Moon Beever Logo

11-07-2013

It is not unusual for an employer to tap an underperforming employee on the shoulder and offer them a compromise agreement, in return for an agreement to terminate their employment. The problem from the employer’s perspective is that cases have held that in the absence of a genuine dispute, the ‘without prejudice’ rule does not apply.

That means that if the employee chooses not to accept the compromise agreement, they can subsequently refer to both the fact that an agreement was offered and the conversations surrounding it, in any subsequent employment tribunal claim. This can cause an employer difficulty. If they offer a compromise agreement and it is rejected and they then (say) dismiss the employee for misconduct, the employee can argue that the dismissal and any investigation was a ‘stitch up’, because they failed to accept the compromise agreement.

To try and get around this problem, from this summer employers will be able to offer employees an agreed termination of employment under a 'settlement agreement' (a compromise by any other name).

Provided there is no ‘improper conduct’ or undue pressure by the employer, the employee will not be able to refer to the offer in unfair dismissal proceedings. So far so good, except that many employers might not appreciate that the fact of the offer could still be referred to in other claims, such as whistleblowing or discrimination claims.

Further, employers will have also have to comply with a new ACAS code of practice on settlement agreements in order to ensure that they are protected. The new code states that:

  • settlement offers may be made orally but any settlement agreement must be recorded in writing
  • employees should, as a general rule, be given a minimum of ten calendar days to consider the proposed settlement agreement and take independent legal advice
  • employees should be given the opportunity to be accompanied by a colleague or trade union official at any meeting to discuss the settlement offer and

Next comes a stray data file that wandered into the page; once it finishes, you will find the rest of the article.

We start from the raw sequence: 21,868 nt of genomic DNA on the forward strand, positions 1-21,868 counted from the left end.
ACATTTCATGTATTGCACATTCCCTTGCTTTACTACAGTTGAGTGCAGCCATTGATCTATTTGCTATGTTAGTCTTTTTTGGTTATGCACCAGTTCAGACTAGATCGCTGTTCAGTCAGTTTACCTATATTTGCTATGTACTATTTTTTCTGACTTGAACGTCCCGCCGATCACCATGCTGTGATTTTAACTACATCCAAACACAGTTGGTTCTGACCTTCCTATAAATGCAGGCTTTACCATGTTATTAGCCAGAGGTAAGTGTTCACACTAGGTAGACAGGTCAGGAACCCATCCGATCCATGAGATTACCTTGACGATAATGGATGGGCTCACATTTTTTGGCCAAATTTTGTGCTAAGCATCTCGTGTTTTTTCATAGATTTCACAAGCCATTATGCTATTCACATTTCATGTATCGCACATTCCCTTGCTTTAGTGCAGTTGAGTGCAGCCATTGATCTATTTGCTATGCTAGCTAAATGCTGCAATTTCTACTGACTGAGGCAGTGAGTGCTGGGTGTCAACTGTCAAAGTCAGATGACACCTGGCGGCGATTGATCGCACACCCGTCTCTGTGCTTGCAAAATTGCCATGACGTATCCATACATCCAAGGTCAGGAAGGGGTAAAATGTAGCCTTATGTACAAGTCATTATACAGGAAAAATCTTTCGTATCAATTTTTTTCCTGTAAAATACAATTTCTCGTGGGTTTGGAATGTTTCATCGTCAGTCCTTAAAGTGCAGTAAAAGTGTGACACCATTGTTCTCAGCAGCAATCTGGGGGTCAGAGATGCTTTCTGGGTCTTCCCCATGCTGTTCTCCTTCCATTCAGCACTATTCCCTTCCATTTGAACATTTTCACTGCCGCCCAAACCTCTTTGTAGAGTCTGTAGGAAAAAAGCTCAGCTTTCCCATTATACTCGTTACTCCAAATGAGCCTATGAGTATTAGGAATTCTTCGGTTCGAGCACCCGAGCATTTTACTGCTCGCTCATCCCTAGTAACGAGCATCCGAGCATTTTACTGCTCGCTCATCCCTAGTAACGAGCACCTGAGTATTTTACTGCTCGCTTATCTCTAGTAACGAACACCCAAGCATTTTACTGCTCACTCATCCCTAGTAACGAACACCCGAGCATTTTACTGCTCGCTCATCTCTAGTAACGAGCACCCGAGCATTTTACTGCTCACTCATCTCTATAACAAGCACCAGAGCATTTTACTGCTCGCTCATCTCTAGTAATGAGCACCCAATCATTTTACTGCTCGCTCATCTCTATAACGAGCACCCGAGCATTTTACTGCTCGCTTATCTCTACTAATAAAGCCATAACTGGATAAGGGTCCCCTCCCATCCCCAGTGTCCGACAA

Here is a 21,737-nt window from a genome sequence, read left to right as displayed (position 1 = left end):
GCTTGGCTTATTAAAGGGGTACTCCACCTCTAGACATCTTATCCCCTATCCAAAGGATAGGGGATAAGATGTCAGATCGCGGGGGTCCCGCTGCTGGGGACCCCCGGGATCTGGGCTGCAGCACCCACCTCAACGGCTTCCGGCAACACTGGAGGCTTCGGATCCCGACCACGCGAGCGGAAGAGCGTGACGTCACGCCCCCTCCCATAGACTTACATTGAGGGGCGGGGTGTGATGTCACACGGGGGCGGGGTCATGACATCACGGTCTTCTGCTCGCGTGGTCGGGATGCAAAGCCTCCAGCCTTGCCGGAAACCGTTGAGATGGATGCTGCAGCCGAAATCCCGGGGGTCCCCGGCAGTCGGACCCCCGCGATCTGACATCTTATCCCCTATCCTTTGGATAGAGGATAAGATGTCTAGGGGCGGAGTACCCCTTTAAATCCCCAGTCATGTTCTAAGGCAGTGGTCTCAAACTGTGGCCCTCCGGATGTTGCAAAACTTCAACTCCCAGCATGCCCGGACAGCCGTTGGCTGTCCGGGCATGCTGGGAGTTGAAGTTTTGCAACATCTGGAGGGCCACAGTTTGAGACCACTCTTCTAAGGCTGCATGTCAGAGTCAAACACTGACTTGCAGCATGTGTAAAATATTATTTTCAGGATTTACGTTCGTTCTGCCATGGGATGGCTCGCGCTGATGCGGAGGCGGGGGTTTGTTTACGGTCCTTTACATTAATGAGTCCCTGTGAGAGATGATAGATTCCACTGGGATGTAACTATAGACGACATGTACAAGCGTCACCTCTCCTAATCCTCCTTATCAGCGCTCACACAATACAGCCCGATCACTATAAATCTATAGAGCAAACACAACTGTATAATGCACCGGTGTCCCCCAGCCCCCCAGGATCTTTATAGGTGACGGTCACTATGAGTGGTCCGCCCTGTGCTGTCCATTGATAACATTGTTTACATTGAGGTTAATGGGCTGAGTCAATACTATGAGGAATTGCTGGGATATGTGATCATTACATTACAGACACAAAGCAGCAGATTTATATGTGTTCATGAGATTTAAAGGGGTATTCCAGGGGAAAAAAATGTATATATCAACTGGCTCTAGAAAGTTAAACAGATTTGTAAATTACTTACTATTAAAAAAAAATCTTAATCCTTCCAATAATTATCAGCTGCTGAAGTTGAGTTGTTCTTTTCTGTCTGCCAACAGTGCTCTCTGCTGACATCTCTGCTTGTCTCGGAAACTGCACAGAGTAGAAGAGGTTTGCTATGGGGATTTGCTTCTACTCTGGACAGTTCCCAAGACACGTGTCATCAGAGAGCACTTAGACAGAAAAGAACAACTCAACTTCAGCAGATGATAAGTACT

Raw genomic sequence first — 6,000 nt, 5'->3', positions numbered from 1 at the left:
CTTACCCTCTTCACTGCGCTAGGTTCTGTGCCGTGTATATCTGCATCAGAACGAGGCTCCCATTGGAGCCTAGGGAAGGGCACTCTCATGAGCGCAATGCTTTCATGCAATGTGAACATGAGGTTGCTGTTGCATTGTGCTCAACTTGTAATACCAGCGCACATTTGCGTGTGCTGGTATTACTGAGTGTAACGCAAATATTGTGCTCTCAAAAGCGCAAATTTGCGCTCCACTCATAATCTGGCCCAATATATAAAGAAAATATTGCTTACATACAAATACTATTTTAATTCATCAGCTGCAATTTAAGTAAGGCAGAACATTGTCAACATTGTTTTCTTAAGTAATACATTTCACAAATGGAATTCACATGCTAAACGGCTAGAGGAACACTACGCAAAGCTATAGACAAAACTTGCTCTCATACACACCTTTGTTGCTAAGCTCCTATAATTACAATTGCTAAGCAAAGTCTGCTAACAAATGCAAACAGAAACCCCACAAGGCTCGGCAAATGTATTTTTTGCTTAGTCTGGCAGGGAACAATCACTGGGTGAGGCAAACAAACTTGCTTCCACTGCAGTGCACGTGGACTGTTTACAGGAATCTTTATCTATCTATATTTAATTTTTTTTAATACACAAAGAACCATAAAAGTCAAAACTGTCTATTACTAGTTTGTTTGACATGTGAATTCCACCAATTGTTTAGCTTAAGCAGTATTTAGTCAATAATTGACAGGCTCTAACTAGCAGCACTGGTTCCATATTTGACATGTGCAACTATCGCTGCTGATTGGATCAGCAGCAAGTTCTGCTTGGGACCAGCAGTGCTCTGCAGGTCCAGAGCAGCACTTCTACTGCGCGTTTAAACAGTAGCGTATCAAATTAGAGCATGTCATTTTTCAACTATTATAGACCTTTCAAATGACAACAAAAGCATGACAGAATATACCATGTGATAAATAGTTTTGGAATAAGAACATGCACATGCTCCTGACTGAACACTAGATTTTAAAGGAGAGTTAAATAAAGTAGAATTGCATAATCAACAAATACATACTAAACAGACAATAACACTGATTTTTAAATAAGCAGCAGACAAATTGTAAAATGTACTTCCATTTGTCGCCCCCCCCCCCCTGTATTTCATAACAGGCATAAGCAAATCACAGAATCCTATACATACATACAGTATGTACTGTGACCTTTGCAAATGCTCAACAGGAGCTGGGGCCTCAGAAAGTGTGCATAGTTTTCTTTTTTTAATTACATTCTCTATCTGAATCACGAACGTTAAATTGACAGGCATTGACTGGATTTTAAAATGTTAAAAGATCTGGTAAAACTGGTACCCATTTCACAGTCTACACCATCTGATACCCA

• the offer would lose its protection where there has been improper conduct (e.g. intimidation) or undue pressure from the employer

Settlement agreements might seem like a good idea in theory, but it is questionable as to whether or not they will work in practice. The fear is that their introduction will trigger all sorts of satellite litigation. How will allegations of undue pressure be dealt with in practice by the tribunal? The employer might claim that it acted perfectly reasonably and in accordance with the code, but the employee might say that s/he was shouted at and threatened with dismissal without pay. How will the Tribunal resolve such issues in practice? It seems likely that there will be more preliminary issues to resolve and that will invariably add to the costs.

Sarah Rushton

srushton@moonbeever.com

Tel: 0207 539 4147

This is intended for general information only and should not be considered as giving advice in relation to any individual case nor be taken as applying to any particular case. No liability is accepted for any such use of the information. 

TESTIMONIALS

Standout firm known for its personal insolvency work for clients including private companies, individuals and governmental institutions. Frequently acts for insolvency practitioners, assisting with the realisation of assets, both in the UK and abroad.

Chambers and Partners

Contact Us

Our office locations can be found here and individual staff profiles here together with full address and contact details. 

For non-urgent enquiries by email, please complete the contact form below and we will respond as soon as possible.

logo-alep-min-min
logo-legal500-min-min
cq-logo-min
logo-rescue-awards-min-min
logo-lexcel-min-min
logo-chambers-and-partners-min-min
stonewall-min
wiq-logo-min